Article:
Kelly's Directory of West Riding of Yorkshire, 1881, listed Joseph Addey Fawcett, 130 Westgate, Wakefield.


The 1881 census found 67-year-old Barnsley-born Sarah Isabella Blair Fawcett as head of a household consisting of herself, 40-year-old Wakefield-born Joseph Addey Fawcett, his 37-year-old Rotherhithe-born wife Caroline Amelia Fawcett, his 43-year-old Wakefield-born sister Mary A Fawcett, and two servants.  They lived at Westgate, Wakefield.  Our man was described as a maltster and retired corn miller.


At some time from 1881 to 1891, he moved to the London area, perhaps following the death of his mother.


The 1891 census found 50-year-old Wakefield-born Joseph Addey Fawcett and 47-year-old Rotherhithe-born Caroline Amelia Fawcett living at 150 Malpas Road, Deptford.  Our man was described as a corn mill manager.


While in the London area he had some kind of involvement in the Chemical Society, as the Proceedings of the Chemical Society, no. 132, issued 01/02/1895, noted that at the meeting of 18th January 1894 “Certificates were read for the first time in favour of Messrs. [ten names]”; one of the ten listed was “Joseph Addey Fawcett, 153 Malpas Road, Brockley, S.E.”, though understanding of what was meant evades the present writer.


From 1895 to 1901 our man seems to have had a change in life-plan, as he became a commercial traveller (in what we know not) and moved home to Harrogate.  Thus the 1901 census found Joseph, a commercial traveller by occupation, and his wife Caroline, aged 60 and 57 respectively, living in Princes Street, Harrogate.  With them was living 14-year-old Rowland Pollard.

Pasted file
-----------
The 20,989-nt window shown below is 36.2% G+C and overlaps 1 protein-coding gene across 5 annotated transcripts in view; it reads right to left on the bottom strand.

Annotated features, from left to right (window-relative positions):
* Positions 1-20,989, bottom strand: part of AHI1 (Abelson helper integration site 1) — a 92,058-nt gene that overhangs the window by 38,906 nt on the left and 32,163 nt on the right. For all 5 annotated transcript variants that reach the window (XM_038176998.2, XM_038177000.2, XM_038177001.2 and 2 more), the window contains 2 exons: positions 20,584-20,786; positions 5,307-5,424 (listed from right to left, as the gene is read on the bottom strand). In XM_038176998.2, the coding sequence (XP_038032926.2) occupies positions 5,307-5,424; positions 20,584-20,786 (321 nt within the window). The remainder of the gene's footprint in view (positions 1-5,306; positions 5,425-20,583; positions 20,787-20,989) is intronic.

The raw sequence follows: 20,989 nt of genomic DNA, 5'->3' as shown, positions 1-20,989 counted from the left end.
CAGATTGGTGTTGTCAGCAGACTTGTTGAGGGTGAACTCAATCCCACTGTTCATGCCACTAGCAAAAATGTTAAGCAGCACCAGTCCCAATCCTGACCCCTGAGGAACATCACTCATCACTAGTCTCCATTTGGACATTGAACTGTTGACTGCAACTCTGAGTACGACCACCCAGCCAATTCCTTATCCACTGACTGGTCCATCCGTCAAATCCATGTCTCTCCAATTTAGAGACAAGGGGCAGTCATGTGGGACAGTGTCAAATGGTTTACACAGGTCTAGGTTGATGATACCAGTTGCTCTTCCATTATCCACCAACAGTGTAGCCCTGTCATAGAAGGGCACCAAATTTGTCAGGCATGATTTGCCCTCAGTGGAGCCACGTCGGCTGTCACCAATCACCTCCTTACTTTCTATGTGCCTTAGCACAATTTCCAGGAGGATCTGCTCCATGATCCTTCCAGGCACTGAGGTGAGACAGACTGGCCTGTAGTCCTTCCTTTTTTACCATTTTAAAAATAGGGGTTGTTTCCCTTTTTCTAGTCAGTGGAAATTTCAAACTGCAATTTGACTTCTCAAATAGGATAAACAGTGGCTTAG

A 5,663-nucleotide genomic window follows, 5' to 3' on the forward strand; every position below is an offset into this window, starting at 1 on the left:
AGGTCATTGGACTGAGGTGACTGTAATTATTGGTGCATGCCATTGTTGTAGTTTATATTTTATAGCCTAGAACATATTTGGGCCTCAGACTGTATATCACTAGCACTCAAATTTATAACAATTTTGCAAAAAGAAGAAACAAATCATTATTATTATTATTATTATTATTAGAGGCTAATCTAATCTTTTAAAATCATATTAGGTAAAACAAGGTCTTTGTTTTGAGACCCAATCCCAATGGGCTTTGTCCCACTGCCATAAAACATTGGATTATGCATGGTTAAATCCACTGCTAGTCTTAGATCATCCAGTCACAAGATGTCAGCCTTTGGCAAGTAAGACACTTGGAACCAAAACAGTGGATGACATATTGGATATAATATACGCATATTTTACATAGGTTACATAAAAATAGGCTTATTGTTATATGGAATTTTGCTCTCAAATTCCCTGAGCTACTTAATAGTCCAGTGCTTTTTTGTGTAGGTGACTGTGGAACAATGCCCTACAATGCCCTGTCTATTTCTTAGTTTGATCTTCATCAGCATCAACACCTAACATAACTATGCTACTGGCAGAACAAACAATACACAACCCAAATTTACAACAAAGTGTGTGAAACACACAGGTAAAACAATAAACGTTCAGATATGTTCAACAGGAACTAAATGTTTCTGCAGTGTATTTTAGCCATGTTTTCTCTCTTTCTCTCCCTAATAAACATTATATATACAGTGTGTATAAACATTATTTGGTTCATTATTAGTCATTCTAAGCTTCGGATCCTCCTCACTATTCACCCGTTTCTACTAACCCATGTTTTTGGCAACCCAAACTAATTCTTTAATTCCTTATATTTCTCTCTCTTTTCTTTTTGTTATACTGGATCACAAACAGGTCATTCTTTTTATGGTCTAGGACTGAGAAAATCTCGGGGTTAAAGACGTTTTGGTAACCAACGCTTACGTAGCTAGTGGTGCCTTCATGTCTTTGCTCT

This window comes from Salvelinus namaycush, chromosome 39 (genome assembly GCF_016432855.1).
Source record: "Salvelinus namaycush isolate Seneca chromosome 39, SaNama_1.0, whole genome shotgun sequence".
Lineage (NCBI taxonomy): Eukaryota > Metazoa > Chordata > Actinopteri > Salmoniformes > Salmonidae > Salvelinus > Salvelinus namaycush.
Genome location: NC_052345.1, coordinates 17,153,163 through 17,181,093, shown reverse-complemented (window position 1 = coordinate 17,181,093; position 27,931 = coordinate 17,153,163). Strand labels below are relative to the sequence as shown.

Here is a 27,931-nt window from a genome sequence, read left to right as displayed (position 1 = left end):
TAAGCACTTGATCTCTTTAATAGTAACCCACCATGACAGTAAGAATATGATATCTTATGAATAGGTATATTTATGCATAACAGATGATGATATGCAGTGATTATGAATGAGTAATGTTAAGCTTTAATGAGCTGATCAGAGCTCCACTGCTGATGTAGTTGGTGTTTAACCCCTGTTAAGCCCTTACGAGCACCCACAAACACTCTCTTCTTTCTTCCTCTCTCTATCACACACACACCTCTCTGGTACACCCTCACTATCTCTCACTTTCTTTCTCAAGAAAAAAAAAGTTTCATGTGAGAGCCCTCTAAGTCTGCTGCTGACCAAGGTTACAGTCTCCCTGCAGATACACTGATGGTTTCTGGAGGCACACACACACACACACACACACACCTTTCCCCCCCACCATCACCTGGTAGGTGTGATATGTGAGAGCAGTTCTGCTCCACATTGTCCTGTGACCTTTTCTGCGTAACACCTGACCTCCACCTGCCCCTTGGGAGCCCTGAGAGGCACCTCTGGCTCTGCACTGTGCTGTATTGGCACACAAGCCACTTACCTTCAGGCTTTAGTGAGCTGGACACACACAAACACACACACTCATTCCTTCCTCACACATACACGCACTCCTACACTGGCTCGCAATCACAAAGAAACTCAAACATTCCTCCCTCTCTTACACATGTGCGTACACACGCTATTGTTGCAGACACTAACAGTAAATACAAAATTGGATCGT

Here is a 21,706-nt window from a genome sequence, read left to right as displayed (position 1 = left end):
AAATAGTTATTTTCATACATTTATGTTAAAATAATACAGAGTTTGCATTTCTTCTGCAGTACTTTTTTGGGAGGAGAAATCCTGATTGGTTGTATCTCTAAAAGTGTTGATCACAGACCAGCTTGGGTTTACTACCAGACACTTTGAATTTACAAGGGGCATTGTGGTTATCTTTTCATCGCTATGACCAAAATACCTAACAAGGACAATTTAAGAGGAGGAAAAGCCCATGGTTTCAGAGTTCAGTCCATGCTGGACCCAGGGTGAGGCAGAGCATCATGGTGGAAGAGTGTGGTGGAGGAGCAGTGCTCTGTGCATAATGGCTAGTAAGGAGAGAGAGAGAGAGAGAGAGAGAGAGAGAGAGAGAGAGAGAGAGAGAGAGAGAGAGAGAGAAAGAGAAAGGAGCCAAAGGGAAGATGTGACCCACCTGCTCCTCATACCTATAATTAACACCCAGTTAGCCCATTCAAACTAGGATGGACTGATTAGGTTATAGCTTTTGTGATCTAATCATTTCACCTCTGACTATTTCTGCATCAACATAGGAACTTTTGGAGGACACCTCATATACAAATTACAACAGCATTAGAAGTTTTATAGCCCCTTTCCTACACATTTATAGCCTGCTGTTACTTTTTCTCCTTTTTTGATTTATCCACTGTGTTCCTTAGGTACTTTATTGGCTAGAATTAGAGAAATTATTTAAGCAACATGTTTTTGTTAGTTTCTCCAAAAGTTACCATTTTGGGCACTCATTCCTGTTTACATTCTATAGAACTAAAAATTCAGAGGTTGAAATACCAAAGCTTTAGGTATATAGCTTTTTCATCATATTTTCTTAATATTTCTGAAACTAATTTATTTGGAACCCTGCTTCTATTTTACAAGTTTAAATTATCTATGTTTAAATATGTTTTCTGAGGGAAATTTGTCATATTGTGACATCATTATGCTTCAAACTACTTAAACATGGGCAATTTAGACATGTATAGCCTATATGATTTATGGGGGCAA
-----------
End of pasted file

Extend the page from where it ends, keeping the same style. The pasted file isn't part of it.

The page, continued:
At some time from 1901 to 1912, wife Caroline died.


The 1911 census found our man as a 70-year-old widow, a commercial traveller by occupation, in a boarding house at 27 Waterdale, Doncaster.  He appears to have been listed as if resident there, though the address was probably a stop-off on his commercial travelling, as he was recorded as resident in Harrogate when he died about eighteen months later.




Joseph Addey Fawcett died 24th October 1912 at Harrogate.  His residence at the time was given in probate records as 6 Granville Road, Harrogate.  Probate was granted to “the Public Trustee” Isabella Emily Wright, wife of Samuel Wright, and Jessie Maria Harriss [sic], spinster.  He left effects of £2,079 9s 9d.


That he ended up in Harrogate suggests a possible link with Fawcetts in Knaresborough who in turn were connected with James Fawcett, architect, of Sheffield.  (The Sheffield & Rotherham Independent, of 11th October 1870 reported a marriage, Nichol–Fawcett, on 8th October, at Knaresborough parish church, conducted by the Right Rev. the Lord Bishop of Ripon, assisted by the Rev. James Fawcett, vicar of Knaresborough; the bride was sister to J. Fawcett, architect, of Sheffield, and niece to the late Rev. Henry Farish, of Ecclesall, Sheffield.)


There are also two Fawcett graves in the grounds of Christ Church, Harrogate, aligned head to toe with a yew tree jammed between the headstones.  (Curiously, “Also William Fawcett, who died Nov. 14th 1871, aged 49 years.” is inscribed on both headstones, suggesting an initial error by the mason!)




He attended the annual meetings of the West Yorkshire Chess Association of 1861 & 1862, 1864, 1866 & 1867, 1869, 1871 to 1873, 1878 & 1879.


He played for Wakefield in their 1862 match against Huddersfield.  He played for Wakefield in their match against Bradford played at the 1869 WYCA meeting in Huddersfield.





Copyright © 2012 Stephen John Mann

Census information is copyright of The National Archive, see UK Census Information